The showdown between the populist anti-veto elements led by O'Connell and the pro-veto campaigners came with a second attempt at securing passage of a relief bill in 1814. This new bill, which included a veto, was prepared by Henry Grattan in 1813 and was introduced by Canning in the following year. The bill was passed by the House of Commons and agreed upon by the Catholic Board. It also won the approval of the aristocratic elite of the Catholic Committee in Ireland, but it was rejected outright by O'Connell and his followers. In an attempt to thwart O'Connell's domination of Irish opinion on the matter, the English Catholic Board submitted the matter to Rome. Because of the threat from Napoleon the papacy was still beholden to the British government, and a conciliatory response was anticipated. The outcome was predictable. A famous rescript was delivered by the secretary of the Propaganda Fidei, Dr. Quarantotti, with a definitive recommendation that it be adopted. The Quarantotti rescript caused turmoil in Ireland. When it was rumored that the more conservative members of the hierarchy and the Catholic Committee were willing to accept the rescript, O'Connell threatened to take his campaign to the streets, warning the clergy that if they accepted the state veto, they would risk desertion by their congregations. This was the first occasion on which O'Connell showed his skill as a politician. His manipulation of the popular press to educate his followers about the veto and his fearless playing to the gallery of public opinion was the first indication of what such methods might achieve. As a result of O'Connell's imposing opposition, the controversial rescript was withdrawn for further consideration by the pope. Its successor, however, which appeared in May 1815, was still supportive of the original demand for a veto and state payment of the clergy. This time O'Connell was joined in his rejection by the hierarchy, whose members had now publicly embraced the popular position.
The rejection of the 1815 bill produced a paralyzing impasse between the pro-veto and anti-veto forces and led to the temporary collapse of the Catholic-led Emancipation movement. The consequences of this were twofold. First, the failure of Quarantotti to impose the demands of Rome on the Irish Catholic body meant that O'Connell's leadership was now authoritative, and little progress could be made without his support. Second, the demise of the Catholic-led effort opened the door for Protestant liberals to step into the breach and assume leadership of the movement. The future looked particularly bright when, following the death of Henry Grattan in 1820, the young and dynamic William Conyngham Plunket took his place as leader of the campaign. High hopes were attached to the bill that Plunket was preparing to introduce in 1822, particularly because prominent leaders of public opinion in England were willing to support the measure with the securities attached, and many in Ireland (especially among the hierarchy) would have accepted the veto as a last resort.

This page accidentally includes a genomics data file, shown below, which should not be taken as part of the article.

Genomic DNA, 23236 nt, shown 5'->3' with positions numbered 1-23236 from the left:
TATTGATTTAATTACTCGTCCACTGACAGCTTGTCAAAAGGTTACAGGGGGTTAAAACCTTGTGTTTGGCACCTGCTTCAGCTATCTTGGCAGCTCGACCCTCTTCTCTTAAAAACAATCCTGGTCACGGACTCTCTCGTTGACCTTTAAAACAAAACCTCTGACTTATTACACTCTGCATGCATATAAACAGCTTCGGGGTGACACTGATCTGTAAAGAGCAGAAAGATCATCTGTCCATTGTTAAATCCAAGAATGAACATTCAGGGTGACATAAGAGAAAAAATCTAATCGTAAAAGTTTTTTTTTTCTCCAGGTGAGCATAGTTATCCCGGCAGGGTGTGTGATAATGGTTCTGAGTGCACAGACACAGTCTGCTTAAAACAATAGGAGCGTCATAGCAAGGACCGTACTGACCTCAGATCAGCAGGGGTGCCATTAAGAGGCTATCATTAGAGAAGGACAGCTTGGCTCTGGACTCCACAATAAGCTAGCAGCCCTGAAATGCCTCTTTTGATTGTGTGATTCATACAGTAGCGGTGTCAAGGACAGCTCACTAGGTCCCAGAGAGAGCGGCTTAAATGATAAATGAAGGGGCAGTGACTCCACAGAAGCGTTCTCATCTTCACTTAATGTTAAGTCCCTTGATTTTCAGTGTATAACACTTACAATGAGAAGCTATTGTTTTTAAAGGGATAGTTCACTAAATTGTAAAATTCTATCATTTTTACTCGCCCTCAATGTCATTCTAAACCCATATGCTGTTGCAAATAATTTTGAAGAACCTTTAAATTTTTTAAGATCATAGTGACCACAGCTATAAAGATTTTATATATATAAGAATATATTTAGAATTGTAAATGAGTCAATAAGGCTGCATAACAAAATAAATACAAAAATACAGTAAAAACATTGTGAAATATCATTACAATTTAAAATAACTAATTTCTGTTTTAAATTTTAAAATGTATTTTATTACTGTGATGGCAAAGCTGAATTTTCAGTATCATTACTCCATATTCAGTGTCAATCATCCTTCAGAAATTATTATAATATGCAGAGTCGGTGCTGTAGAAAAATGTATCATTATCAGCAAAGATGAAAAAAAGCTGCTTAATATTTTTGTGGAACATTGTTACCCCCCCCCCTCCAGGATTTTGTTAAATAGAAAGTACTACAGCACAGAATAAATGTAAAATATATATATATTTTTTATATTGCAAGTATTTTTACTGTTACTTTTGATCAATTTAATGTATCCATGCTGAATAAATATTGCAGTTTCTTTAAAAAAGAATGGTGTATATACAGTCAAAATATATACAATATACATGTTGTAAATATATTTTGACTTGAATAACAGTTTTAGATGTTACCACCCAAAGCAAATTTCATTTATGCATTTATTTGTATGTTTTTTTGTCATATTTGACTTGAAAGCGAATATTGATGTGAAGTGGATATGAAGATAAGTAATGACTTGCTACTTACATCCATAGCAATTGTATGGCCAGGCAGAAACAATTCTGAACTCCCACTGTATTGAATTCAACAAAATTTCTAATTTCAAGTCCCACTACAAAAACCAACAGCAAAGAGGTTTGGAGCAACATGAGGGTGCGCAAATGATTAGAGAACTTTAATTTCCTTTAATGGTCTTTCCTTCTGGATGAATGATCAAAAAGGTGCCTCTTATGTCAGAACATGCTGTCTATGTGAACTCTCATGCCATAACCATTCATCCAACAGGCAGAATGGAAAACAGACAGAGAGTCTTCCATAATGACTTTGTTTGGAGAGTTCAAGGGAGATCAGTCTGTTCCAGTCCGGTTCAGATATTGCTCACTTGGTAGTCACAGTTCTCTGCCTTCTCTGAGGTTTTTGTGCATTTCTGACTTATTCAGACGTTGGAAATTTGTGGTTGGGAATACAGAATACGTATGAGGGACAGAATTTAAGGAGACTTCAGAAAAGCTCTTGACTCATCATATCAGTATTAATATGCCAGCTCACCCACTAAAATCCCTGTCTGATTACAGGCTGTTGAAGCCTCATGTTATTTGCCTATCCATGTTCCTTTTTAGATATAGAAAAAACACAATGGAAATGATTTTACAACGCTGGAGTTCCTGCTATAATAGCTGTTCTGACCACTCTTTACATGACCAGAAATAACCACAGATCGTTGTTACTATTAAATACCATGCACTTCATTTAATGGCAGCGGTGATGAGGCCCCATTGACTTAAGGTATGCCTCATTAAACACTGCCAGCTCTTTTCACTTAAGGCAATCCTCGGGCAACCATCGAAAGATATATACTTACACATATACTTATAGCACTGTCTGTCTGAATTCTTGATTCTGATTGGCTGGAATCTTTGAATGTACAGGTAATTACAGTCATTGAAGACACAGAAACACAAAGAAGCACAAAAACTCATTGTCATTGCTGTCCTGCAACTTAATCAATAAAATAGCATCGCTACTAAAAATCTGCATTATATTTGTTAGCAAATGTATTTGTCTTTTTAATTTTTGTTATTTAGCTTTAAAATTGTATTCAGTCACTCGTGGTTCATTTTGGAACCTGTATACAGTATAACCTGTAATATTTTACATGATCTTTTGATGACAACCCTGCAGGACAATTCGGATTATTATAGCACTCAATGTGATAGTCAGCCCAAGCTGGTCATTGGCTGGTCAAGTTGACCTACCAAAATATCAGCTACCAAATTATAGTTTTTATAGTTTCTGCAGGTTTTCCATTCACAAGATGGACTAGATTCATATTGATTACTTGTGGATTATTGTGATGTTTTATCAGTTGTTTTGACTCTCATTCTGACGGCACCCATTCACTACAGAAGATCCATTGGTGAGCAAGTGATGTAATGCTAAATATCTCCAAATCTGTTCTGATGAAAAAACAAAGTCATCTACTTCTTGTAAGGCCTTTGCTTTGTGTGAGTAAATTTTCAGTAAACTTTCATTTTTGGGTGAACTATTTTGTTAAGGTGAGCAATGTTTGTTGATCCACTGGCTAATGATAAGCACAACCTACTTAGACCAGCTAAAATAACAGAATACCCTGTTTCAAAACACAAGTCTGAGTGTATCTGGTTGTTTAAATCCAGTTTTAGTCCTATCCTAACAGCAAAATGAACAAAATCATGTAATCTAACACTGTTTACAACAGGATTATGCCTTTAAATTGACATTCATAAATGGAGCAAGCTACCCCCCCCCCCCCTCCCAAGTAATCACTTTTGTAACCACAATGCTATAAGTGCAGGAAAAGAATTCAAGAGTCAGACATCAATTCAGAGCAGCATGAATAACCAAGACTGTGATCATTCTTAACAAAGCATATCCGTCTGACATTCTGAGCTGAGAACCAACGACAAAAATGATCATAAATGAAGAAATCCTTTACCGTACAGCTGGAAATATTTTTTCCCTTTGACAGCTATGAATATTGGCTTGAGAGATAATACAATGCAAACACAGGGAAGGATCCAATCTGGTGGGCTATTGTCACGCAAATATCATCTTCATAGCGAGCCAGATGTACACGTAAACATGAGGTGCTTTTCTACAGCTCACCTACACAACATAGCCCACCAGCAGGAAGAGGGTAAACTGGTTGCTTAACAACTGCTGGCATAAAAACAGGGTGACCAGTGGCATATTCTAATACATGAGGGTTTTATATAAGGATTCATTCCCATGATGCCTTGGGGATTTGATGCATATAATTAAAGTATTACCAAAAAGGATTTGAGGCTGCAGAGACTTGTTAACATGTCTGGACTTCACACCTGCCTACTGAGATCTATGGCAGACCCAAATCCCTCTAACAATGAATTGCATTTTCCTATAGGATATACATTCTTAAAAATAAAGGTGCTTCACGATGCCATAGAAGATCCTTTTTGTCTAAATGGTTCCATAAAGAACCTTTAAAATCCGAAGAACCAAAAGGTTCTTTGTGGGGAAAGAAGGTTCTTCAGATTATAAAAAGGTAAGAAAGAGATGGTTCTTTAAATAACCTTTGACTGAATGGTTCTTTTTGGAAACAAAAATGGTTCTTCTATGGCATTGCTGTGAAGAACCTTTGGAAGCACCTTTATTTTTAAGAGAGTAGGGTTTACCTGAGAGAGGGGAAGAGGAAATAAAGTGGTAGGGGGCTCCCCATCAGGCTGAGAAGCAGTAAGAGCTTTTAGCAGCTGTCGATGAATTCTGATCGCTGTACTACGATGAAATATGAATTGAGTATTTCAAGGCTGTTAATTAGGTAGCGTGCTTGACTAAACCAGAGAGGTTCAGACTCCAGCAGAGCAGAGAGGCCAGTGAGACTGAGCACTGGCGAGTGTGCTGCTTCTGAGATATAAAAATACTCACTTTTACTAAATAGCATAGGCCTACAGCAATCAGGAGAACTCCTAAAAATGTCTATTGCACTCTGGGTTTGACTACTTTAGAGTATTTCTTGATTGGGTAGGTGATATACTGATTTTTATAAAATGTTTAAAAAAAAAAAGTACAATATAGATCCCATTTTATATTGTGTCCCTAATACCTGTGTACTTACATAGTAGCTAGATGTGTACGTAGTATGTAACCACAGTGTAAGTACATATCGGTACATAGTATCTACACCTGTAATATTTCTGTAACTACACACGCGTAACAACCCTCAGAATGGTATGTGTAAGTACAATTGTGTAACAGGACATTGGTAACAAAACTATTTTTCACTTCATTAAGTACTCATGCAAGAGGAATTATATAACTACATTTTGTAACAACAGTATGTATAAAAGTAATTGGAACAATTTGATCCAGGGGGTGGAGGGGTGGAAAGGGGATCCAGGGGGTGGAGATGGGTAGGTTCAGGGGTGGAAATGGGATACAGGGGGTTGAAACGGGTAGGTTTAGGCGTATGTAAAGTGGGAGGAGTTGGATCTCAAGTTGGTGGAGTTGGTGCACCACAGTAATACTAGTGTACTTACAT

But the very prospect of Plunket's bill being successful had a galvanizing effect on the conservatives, who put their anti-Catholic campaign into high gear once again. Preparations for the submission of Plunket's bill in 1822 were marked by a rising tide of sectarianism in Ireland, intensified by the agrarian crisis, the Rockite movement, and verbal saber-rattling in public debate. Had Plunket's bill passed, it would undoubtedly have been accepted along with the securities. After the Commons approved the measure, however, it was ignominiously defeated by the House of Lords. This persuaded the Catholic body that they would never make any progress with the Emancipation question if they remained disunited. They were also convinced that the House of Lords would have no more respect for the bill with the veto than for one without it, and that they might just as well seek "complete emancipation."
The failure of Plunket's bill of 1823 was the last time that the veto was an issue in the Emancipation campaign. Following the events of 1821–22, the movement entered a new phase with the founding of the Catholic Association in January 1823. The aim of the association was not immediately to pursue Emancipation but to build a popular movement on the twin pillars of Catholic grievances and a powerful organization featuring mass participation in the political process. In the pursuit of both objectives O'Connell's success was phenomenal. By 1828 he had fashioned a movement that had succeeded in breaking the hold of the landlords on the electoral process and cleared the way for his own election as MP for Clare in 1828. O'Connell's tactics for securing these victories were first tested during the veto controversy of 1813–1814, which may in retrospect be seen as a trial run for the political revolution of the 1820s that ended with passage of the Catholic Relief Act in 1829.
Bartlett, Thomas. The Fall and Rise of the Irish Nation: The Catholic Question, 1690–1830. 1992.
MacDonagh, Oliver. O'Connell: The Life of Daniel O'Connell, 1775–1847. 1991.
O'Ferrall, Fergus. Catholic Emancipation: Daniel O'Connell and the Birth of Irish Democracy, 1820–30. 1986.